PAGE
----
Publication Date



Both sides in the U.S. Civil War financed military spending by issuing new fiat currencies. The Union ‘greenback’ underwent moderate inflation (by wartime standards), but the Confederate ‘greyback’ suffered hyperinflation. Existing explanations for these price movements typically treat only one of the two cases and adopt either a quantity theory or rational expectations approach. We compare Union and Confederate policies directly and highlight the importance of taxation for assuring the value of inconvertible money. Combining monetary and fiscal history literatures, we find that tax policies were determined by long-term development of democratic governing institutions. Higher levels of democracy in the North, as compared to the slaveholding South, meant greater tax policy legitimacy and administrative competence. The Union drew on this legacy to back its money effectively, while the Confederacy failed to do so. We contribute to credit theories of money by drawing attention to the political determinants of effective fiscal policy.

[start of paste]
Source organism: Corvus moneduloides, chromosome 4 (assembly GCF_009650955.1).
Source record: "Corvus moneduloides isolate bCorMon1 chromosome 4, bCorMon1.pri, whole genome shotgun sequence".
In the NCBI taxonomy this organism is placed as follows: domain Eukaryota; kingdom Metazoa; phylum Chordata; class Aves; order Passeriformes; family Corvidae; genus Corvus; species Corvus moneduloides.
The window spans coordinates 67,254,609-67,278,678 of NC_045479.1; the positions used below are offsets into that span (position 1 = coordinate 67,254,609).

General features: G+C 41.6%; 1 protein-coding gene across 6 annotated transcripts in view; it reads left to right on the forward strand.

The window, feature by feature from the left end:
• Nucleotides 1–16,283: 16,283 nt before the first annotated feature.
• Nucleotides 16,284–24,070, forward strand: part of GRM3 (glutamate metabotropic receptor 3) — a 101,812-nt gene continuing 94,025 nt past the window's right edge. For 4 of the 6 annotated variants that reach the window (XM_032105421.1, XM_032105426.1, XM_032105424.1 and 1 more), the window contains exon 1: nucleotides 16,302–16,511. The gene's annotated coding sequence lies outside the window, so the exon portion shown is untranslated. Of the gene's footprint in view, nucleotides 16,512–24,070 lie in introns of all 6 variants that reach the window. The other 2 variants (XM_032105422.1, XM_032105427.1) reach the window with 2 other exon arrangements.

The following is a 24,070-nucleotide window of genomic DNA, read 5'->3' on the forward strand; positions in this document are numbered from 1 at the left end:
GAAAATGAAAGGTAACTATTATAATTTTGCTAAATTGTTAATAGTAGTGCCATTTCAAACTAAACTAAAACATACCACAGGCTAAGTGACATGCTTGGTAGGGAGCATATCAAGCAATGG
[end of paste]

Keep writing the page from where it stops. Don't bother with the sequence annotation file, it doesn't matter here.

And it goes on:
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Cambridge Journal of Economics

Available for download on Friday, March 28, 2025